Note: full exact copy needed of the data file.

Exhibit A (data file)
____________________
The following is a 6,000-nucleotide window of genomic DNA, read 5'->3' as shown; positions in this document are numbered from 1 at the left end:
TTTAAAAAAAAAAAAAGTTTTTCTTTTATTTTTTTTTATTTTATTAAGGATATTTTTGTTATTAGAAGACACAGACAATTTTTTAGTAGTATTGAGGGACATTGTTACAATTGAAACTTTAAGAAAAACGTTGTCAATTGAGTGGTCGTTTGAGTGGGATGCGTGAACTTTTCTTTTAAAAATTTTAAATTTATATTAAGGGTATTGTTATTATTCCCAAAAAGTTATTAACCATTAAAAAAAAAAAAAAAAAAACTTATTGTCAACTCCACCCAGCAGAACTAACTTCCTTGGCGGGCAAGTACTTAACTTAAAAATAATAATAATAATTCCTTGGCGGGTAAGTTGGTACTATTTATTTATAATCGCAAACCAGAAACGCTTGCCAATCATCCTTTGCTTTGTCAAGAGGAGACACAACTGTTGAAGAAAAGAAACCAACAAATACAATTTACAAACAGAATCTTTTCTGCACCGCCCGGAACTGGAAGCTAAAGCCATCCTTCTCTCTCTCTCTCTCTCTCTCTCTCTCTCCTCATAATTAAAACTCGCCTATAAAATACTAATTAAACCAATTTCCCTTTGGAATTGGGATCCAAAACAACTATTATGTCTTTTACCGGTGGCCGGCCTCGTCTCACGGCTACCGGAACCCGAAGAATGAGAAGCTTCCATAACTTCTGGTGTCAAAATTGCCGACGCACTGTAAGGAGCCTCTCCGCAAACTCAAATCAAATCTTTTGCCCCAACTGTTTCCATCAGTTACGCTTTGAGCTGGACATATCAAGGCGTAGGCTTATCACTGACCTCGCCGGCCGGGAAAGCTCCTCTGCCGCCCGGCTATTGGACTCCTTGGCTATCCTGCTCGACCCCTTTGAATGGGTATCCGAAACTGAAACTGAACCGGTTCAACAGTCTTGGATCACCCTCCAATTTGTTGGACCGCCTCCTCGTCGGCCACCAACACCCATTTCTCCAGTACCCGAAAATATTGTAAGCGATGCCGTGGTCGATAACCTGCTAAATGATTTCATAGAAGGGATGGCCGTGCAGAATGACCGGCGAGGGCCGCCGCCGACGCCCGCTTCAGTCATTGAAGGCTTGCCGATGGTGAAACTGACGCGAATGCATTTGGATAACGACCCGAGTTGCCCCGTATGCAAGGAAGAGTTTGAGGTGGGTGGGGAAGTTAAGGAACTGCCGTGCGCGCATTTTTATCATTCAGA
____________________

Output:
The following is a 6,000-nucleotide window of genomic DNA, read 5'->3' as shown; positions in this document are numbered from 1 at the left end:
TTTAAAAAAAAAAAAAGTTTTTCTTTTATTTTTTTTTATTTTATTAAGGATATTTTTGTTATTAGAAGACACAGACAATTTTTTAGTAGTATTGAGGGACATTGTTACAATTGAAACTTTAAGAAAAACGTTGTCAATTGAGTGGTCGTTTGAGTGGGATGCGTGAACTTTTCTTTTAAAAATTTTAAATTTATATTAAGGGTATTGTTATTATTCCCAAAAAGTTATTAACCATTAAAAAAAAAAAAAAAAAAACTTATTGTCAACTCCACCCAGCAGAACTAACTTCCTTGGCGGGCAAGTACTTAACTTAAAAATAATAATAATAATTCCTTGGCGGGTAAGTTGGTACTATTTATTTATAATCGCAAACCAGAAACGCTTGCCAATCATCCTTTGCTTTGTCAAGAGGAGACACAACTGTTGAAGAAAAGAAACCAACAAATACAATTTACAAACAGAATCTTTTCTGCACCGCCCGGAACTGGAAGCTAAAGCCATCCTTCTCTCTCTCTCTCTCTCTCTCTCTCTCTCCTCATAATTAAAACTCGCCTATAAAATACTAATTAAACCAATTTCCCTTTGGAATTGGGATCCAAAACAACTATTATGTCTTTTACCGGTGGCCGGCCTCGTCTCACGGCTACCGGAACCCGAAGAATGAGAAGCTTCCATAACTTCTGGTGTCAAAATTGCCGACGCACTGTAAGGAGCCTCTCCGCAAACTCAAATCAAATCTTTTGCCCCAACTGTTTCCATCAGTTACGCTTTGAGCTGGACATATCAAGGCGTAGGCTTATCACTGACCTCGCCGGCCGGGAAAGCTCCTCTGCCGCCCGGCTATTGGACTCCTTGGCTATCCTGCTCGACCCCTTTGAATGGGTATCCGAAACTGAAACTGAACCGGTTCAACAGTCTTGGATCACCCTCCAATTTGTTGGACCGCCTCCTCGTCGGCCACCAACACCCATTTCTCCAGTACCCGAAAATATTGTAAGCGATGCCGTGGTCGATAACCTGCTAAATGATTTCATAGAAGGGATGGCCGTGCAGAATGACCGGCGAGGGCCGCCGCCGACGCCCGCTTCAGTCATTGAAGGCTTGCCGATGGTGAAACTGACGCGAATGCATTTGGATAACGACCCGAGTTGCCCCGTATGCAAGGAAGAGTTTGAGGTGGGTGGGGAAGTTAAGGAACTGCCGTGCGCGCATTTTTATCATTCAGA